Liquid Robotics Wave Glider USV Travels More Than 2800 Nautical Miles

By Mike Ball / 07 Jul 2016

Liquid Robotics Wave Glider USV

Liquid Robotics, a developer of long-duration unmanned ocean robots, has announced that one of its Wave Glider unmanned surface vessels swam 2,808 nautical miles (5200 km) to the Big Island of Hawaii after successfully completing a 4-month patrol mission of the Pitcairn Island Marine Sanctuary for the UK Foreign & Commonwealth Office (FCO). This achievement represents a fundamental enabling capability for unmanned systems as it proves the feasibility and flexibility of autonomous mission deployment. Using the Wave Glider platform, Liquid Robotics’ customers are able to deploy sensors in the most remote marine locations without sending a large ship for recovery. This opens up large expanses of the ocean that once were previously inaccessible due to the high cost and risk of deploying manned vessels for research, commerce, or defense.

The Wave Glider began its mission on November 27, 2015 in the South Pacific, where it helped the UK FCO protect the Pitcairn Island Marine Sanctuary against illegal fishing activities. After successfully completing its mission, the Wave Glider was remotely piloted more than 2,808 nautical miles (5200 km) — through strong equatorial currents, doldrums, and challenging sea states — back to port in Hawaii. Along the way, it collected 9,516 measurements of meteorological, oceanographic, and marine biodiversity data over expanses rarely traveled. This data was recently used to support the worldwide Fishackathon, a program sponsored by the U.S. Department of State to promote innovative ways to stop illegal and unregulated fishing. Altogether, the Wave Glider was continuously at sea, untouched, for 213 days while traveling a total of 7,205 nautical miles (13,344 km).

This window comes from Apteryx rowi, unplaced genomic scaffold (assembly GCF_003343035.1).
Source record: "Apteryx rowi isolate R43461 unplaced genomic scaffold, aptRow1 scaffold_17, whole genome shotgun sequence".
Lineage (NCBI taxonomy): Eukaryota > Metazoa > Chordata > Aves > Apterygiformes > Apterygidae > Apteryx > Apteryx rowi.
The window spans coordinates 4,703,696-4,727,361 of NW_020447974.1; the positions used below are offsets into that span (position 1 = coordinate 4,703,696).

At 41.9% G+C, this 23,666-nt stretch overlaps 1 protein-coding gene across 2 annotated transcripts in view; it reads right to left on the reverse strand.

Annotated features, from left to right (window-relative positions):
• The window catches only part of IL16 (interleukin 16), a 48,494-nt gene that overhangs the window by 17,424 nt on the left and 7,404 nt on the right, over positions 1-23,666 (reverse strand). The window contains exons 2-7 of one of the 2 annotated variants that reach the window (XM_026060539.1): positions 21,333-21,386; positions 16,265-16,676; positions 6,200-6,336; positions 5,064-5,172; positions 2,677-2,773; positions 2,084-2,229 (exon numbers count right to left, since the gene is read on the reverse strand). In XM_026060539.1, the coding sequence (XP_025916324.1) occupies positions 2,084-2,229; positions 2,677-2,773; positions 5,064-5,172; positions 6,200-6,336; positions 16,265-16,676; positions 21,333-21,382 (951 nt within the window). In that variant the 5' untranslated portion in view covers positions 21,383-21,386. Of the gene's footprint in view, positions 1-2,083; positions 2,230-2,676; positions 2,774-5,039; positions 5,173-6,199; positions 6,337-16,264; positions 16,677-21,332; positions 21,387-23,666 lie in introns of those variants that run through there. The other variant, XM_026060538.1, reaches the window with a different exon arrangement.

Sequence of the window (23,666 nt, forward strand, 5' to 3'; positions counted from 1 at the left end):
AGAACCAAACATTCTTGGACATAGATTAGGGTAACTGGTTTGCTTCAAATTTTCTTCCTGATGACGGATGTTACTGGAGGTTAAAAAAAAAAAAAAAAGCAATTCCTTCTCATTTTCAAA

“The Wave Glider’s ability to travel to and from remote mission areas is a real game changer for our customers,” said Roger Hine, Co-Founder and Chief Technology Officer. “This enables them to collect real-time data from previously inaccessible waters without the expense of manned deployment or recovery missions. This is an incredibly powerful tool for helping our customers capitalize new opportunities at sea.”

Posted by Mike Ball Mike Ball is our resident technical editor here at Unmanned Systems Technology. Combining his passion for teaching, advanced engineering and all things unmanned, Mike keeps a watchful eye over everything related to the unmanned technical sector. With over 10 years’ experience in the unmanned field and a degree in engineering, Mike’s been heading up our technical team here for the last 8 years. Connect & Contact